Farhadi’s second feature is, in hindsight, a companion piece to A Hero—while it lacks the nuance of his later works, one can already witness his penchant for telling intricately-plotted dramas about morality.
Cast: Taraneh Alidoosti, Faramarz Gharibian, Babak Ansari
Plot: Akbar, 18, has been held in a rehabilitation centre for committing murder at the age of 16. Now, Akbar is transferred to prison to await the day of his execution. A’la, a friend of Akbar, tries desperately to gain the consent of Akbar’s plaintiff so as to stop the execution.
Distributor: Noori Pictures
Subject Matter: Moderate – Law, Tradition, Morality
Narrative Style: Slightly Complex
Pace: Slightly Slow
Audience Type: Slightly Arthouse
Viewed: Oldham Theatre – Asghar Farhadi Retrospective
Beautiful City, Asghar Farhadi’s follow-up to his debut feature, Dancing in the Dust (2003), is, in hindsight, a companion piece to his latest, A Hero (2021). It shares similar themes and plot elements, particularly centering on a protagonist who is granted some time out of prison to solve a problem.
In this case, Ala must save his best friend, Akbar, who awaits the noose on his neck after turning eighteen in a prison for juveniles.
Working together with Firoozeh, Akbar’s sister, they try to obtain consent for a reprieve from an old man whose daughter Akbar had romanced and murdered. At this early stage in his career, Farhadi’s penchant for telling intricately-plotted dramas is already evident.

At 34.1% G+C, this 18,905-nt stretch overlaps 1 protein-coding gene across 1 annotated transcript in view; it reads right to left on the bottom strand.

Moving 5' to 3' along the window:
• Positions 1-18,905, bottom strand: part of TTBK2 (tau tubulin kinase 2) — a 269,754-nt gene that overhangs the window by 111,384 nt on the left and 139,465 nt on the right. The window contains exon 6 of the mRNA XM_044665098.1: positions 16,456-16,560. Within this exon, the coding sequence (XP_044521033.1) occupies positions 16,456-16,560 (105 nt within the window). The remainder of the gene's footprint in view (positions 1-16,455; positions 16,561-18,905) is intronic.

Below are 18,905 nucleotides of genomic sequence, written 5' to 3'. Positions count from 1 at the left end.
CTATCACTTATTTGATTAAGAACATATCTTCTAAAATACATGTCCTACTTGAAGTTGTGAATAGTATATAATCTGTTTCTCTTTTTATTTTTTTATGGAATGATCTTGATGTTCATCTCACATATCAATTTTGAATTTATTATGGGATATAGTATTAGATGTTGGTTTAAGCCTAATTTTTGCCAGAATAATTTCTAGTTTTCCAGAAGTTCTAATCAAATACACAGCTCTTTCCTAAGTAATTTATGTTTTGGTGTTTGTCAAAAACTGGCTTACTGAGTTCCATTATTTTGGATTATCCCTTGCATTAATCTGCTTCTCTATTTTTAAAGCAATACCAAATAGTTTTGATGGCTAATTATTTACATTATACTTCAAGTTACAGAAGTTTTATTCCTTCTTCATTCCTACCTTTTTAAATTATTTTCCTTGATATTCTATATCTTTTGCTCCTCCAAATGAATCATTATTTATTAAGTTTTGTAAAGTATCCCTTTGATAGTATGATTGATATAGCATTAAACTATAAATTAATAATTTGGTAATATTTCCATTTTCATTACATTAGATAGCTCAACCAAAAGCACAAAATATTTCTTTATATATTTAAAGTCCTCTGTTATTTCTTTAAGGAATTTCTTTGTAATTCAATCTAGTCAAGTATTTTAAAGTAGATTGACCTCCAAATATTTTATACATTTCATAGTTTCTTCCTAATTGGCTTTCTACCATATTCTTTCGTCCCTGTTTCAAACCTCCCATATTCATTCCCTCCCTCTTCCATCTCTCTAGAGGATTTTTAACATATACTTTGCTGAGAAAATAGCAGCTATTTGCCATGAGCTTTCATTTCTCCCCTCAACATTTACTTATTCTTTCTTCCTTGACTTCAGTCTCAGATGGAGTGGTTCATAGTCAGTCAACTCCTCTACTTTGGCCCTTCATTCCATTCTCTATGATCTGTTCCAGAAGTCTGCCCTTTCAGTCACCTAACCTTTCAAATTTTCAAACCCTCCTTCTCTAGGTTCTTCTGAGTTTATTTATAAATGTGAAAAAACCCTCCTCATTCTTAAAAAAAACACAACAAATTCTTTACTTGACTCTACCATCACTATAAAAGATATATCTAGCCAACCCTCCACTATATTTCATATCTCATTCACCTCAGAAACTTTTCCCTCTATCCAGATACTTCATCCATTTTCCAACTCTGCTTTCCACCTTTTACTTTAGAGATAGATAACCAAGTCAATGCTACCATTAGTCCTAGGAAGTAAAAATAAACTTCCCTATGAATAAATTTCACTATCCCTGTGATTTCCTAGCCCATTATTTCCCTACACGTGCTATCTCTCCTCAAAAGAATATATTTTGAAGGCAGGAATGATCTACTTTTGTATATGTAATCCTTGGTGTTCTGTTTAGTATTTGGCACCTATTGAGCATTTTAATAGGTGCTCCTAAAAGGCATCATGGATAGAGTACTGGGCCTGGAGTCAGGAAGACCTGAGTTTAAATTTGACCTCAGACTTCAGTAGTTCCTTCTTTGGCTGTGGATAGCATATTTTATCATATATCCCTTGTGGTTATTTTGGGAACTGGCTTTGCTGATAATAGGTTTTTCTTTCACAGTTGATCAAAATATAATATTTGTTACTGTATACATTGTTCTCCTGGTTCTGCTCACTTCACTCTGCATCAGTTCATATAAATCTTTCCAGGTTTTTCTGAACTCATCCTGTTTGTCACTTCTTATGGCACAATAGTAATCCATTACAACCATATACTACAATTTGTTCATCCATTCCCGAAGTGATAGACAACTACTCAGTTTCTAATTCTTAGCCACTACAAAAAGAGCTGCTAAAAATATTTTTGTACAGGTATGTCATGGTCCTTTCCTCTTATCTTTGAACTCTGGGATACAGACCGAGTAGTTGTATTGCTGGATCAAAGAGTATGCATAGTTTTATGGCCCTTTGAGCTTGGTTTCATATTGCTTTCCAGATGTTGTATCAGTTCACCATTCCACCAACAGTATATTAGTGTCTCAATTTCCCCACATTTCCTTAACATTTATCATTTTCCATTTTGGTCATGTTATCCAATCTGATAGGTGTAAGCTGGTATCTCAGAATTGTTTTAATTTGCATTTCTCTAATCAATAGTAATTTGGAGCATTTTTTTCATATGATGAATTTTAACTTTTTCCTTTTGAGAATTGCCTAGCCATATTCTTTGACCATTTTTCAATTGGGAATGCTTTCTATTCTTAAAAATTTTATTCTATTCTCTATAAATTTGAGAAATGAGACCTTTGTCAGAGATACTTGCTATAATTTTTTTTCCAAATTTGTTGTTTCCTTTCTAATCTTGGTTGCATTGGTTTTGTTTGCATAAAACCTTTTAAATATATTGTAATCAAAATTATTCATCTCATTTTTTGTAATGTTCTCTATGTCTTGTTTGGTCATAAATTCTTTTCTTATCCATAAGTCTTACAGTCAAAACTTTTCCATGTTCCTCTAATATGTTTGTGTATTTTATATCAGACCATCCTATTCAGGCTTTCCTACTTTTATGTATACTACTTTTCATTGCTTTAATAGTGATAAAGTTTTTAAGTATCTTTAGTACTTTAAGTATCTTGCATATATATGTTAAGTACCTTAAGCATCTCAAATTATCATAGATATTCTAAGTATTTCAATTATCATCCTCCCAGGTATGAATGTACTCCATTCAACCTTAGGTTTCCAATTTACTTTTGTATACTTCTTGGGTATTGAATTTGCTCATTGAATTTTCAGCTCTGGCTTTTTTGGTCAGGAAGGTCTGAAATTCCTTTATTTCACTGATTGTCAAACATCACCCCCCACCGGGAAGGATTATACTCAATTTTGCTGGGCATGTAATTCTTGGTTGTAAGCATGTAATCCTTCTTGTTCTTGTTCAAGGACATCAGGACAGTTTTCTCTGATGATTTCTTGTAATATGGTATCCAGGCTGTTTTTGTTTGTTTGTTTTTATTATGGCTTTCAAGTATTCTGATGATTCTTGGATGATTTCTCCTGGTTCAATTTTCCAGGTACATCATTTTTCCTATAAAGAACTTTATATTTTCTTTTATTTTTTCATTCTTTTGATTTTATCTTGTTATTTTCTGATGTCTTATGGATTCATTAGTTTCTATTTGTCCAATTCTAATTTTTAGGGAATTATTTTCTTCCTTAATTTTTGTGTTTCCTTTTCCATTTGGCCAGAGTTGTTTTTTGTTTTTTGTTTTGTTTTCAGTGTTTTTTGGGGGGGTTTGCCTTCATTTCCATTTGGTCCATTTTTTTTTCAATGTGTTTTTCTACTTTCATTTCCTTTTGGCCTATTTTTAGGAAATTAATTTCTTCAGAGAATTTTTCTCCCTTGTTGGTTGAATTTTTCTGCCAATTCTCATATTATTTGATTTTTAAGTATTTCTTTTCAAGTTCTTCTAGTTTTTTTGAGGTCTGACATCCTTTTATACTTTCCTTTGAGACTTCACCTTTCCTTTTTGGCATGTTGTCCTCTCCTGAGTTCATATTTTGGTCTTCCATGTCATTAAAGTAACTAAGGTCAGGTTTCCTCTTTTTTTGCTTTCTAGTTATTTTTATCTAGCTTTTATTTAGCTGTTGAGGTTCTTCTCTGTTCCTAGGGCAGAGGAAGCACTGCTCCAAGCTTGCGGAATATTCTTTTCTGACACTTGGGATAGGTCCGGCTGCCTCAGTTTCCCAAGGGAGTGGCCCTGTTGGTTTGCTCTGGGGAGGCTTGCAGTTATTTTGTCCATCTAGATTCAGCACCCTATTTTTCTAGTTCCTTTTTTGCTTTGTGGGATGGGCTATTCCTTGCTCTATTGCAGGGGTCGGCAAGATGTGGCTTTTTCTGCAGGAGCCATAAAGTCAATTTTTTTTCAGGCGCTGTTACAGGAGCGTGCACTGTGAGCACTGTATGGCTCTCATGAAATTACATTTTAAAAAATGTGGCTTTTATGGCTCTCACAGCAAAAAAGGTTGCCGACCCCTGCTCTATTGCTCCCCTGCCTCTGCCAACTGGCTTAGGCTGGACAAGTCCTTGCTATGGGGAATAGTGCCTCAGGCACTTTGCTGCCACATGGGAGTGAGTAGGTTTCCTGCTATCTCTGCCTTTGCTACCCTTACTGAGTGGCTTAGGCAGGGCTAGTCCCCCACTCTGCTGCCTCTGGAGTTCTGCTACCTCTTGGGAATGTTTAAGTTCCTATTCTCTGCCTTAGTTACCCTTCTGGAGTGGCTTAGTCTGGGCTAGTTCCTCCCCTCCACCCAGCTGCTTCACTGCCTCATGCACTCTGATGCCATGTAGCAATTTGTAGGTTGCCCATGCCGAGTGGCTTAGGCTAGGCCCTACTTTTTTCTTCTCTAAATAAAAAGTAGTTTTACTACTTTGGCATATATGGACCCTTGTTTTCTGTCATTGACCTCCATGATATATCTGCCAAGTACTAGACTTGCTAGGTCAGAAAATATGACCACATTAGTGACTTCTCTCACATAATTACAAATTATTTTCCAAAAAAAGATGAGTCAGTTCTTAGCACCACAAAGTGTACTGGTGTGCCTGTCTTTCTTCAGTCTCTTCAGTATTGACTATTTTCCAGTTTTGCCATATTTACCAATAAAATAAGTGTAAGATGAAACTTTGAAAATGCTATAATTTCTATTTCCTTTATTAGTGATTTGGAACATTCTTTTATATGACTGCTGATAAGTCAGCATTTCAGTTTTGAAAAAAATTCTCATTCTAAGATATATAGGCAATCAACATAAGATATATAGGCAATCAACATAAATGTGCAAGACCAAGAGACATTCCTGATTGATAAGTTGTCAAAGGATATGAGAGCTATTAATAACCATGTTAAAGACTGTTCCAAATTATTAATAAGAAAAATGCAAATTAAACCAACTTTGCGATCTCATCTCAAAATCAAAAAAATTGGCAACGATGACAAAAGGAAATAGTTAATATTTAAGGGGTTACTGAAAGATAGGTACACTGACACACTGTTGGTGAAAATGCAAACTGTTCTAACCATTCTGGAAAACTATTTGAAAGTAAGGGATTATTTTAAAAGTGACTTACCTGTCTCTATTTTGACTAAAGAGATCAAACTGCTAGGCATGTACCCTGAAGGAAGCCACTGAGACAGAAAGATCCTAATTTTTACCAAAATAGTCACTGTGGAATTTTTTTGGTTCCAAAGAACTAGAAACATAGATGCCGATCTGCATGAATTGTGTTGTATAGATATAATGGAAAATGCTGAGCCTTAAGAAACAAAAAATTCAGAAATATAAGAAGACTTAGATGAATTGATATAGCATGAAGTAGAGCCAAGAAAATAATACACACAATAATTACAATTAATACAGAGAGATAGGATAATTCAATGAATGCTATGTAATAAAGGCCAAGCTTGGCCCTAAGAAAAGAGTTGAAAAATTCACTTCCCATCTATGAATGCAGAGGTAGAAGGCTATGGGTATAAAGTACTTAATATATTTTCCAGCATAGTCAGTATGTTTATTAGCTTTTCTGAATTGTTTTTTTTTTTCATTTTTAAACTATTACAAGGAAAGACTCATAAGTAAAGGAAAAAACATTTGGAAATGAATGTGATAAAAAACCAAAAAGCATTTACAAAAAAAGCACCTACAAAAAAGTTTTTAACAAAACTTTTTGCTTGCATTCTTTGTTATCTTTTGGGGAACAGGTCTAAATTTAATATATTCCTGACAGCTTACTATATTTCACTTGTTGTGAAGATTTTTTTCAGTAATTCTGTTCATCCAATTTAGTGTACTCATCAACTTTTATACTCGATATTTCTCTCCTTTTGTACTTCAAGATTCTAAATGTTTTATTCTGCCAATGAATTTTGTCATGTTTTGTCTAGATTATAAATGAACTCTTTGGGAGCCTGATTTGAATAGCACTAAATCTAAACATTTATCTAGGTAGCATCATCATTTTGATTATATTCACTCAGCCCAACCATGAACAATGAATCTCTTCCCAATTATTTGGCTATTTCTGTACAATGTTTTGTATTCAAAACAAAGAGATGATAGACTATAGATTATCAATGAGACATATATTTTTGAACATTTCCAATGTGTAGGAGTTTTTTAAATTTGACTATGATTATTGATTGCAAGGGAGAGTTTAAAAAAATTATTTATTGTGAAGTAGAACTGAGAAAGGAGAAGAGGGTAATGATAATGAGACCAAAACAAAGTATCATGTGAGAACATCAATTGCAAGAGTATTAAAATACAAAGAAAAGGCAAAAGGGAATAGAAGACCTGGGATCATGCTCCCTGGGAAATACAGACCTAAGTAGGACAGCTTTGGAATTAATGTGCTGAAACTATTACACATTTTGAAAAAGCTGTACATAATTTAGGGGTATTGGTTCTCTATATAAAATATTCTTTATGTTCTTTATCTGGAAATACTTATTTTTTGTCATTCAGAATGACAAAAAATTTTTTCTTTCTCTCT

“So, it is possible to forget someone you love.”
Although Beautiful City lacks the nuance of his later works, and it does occasionally feel as if the scenarios that he draws out seem too black or white, this or that, give or take, Farhadi somewhat succeeds in making a moral quandary out of the narrative.
Scenes of Firoozeh’s home beside a railway track are some of the film’s more vivid parts, beautiful in its liveliness, which is a stark contrast to the old man’s residence, drenched in a solemn mood much like his mental state.
Beautiful City explores an idea that would not be readily apparent to those without contextual knowledge of Islamic law—that of ‘blood money’, which according to the film is a kind of monetary compensation to the family of a victim who has been murdered.
True to his style, Farhadi deconstructs it through a gendered lens in the course of the narrative, but whether he is complicating things for the sake of it remains to be said.